South Africa’s electricity infrastructure is on a knife-edge. The system is critical right now. And we’re going into winter when electricity demand increases significantly.
In addition to the 4000 MW of electricity which is unavailable due to planned maintenance, the power utility lost over 16 100 MW of electricity over the last 24 hours due to generating equipment failures. The power utility terms these failures “unplanned maintenance”.
This brings the total to over 20 000 MW, more than half of Eskom’s total available power generating capacity!
The problem of course, is that at best we can only expect about 60% of the total to be available at one time. Eskom has acknowledged that although its energy availability factor (EAF) should be above 70%, it’s been in the low 60’s for years and is falling.
So, although we might have close to 50 000 MW of generating capacity on paper, in reality we have just over 60% of that without so-called unplanned maintenance.
Load shedding – or “load reduction” or “load rotation” as its sometimes called – has been highly destructive to the economy. Load shedding, together with tariff increases which far exceed the official inflation rate, have done far more harm to the economy, and have created more unemployment than the last 12 months of the Covid-19 pandemic.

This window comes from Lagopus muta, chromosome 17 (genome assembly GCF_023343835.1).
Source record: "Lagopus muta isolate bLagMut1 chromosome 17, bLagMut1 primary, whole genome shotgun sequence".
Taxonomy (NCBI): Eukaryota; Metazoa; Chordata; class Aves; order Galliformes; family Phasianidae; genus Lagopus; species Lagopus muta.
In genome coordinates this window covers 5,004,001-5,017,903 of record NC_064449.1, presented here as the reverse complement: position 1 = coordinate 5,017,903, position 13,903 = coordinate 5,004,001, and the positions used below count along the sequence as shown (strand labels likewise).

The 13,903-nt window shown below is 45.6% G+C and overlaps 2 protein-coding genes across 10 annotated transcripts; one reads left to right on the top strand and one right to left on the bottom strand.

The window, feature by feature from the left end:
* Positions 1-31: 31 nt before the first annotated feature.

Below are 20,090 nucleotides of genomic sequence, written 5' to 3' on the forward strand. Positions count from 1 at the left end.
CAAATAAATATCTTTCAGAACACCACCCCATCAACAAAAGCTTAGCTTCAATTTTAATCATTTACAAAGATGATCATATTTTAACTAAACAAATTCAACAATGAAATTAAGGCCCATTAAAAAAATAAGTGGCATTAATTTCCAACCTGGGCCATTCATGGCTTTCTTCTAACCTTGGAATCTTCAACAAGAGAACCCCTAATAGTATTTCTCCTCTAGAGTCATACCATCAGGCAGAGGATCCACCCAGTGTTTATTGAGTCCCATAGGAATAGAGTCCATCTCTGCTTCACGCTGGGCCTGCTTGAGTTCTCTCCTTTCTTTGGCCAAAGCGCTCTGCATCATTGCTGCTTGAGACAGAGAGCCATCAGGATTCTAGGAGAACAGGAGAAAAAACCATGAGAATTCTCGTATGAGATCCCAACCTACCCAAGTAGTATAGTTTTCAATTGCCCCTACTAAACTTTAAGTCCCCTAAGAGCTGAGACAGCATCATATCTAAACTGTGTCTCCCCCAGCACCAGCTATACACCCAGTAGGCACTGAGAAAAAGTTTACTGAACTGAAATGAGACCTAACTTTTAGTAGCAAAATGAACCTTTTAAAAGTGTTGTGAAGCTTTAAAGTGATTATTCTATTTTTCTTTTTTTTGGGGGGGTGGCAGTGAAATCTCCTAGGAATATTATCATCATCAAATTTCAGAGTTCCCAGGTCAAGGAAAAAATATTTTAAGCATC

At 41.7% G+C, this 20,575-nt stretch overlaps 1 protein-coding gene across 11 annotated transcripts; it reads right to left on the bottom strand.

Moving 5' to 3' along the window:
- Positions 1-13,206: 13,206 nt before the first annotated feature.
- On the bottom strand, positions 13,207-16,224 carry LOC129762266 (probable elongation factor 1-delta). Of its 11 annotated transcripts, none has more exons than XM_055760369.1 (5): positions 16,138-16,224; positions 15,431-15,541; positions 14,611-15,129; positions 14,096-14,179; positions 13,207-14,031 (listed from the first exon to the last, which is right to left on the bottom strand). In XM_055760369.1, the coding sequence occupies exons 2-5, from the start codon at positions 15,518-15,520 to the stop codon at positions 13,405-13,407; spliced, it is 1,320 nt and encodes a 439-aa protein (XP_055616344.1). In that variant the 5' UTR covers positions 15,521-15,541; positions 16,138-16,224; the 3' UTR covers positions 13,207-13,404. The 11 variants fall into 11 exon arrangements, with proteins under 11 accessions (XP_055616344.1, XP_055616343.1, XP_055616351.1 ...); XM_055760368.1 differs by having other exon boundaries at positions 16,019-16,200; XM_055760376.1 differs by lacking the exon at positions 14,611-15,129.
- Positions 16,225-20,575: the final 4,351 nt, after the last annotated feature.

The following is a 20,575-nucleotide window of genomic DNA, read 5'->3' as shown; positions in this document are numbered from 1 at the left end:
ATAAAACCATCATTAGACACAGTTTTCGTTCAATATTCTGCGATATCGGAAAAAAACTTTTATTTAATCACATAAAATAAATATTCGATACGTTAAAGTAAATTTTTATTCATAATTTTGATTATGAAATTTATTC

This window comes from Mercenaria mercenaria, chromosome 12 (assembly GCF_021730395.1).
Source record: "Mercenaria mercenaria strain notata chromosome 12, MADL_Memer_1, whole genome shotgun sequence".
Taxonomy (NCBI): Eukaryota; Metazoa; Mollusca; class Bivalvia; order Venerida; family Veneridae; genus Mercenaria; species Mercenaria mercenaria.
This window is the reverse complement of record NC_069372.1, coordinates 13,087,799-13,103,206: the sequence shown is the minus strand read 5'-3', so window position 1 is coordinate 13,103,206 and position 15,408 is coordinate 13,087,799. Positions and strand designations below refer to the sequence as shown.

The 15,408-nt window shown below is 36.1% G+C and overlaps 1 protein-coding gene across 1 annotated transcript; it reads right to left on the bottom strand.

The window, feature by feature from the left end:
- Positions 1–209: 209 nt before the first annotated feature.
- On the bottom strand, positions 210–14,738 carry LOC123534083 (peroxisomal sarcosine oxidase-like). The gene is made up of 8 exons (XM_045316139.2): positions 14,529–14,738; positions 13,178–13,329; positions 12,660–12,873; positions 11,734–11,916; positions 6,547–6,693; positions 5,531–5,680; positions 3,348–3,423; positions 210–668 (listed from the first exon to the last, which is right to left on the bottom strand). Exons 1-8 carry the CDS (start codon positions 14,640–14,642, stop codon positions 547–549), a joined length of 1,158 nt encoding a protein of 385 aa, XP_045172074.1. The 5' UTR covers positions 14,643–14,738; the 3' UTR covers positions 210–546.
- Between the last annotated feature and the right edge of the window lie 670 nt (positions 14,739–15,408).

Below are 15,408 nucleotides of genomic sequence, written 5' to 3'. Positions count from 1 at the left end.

While some people say that we should accept that “occasional” load shedding is part of living in South Africa, we should bear in mind that the government’s responsibility is to improve the lifestyle of the population, not accept the status quo.
A possible way forward
South Africa needs new generating plant urgently. There’s no time to build large power stations. What’s needed is for the government to loosen its grip on the generation of electricity and allow private companies and large metros to generate as much power as they need for their own use and to supply the communities in which they operate.
The result would be an increase in foreign investment, growth in the economy, and a reduction of unemployment. These three factors are all included in the aims of the government’s National Development Plan. So why the delay in allowing private companies to generate their own power?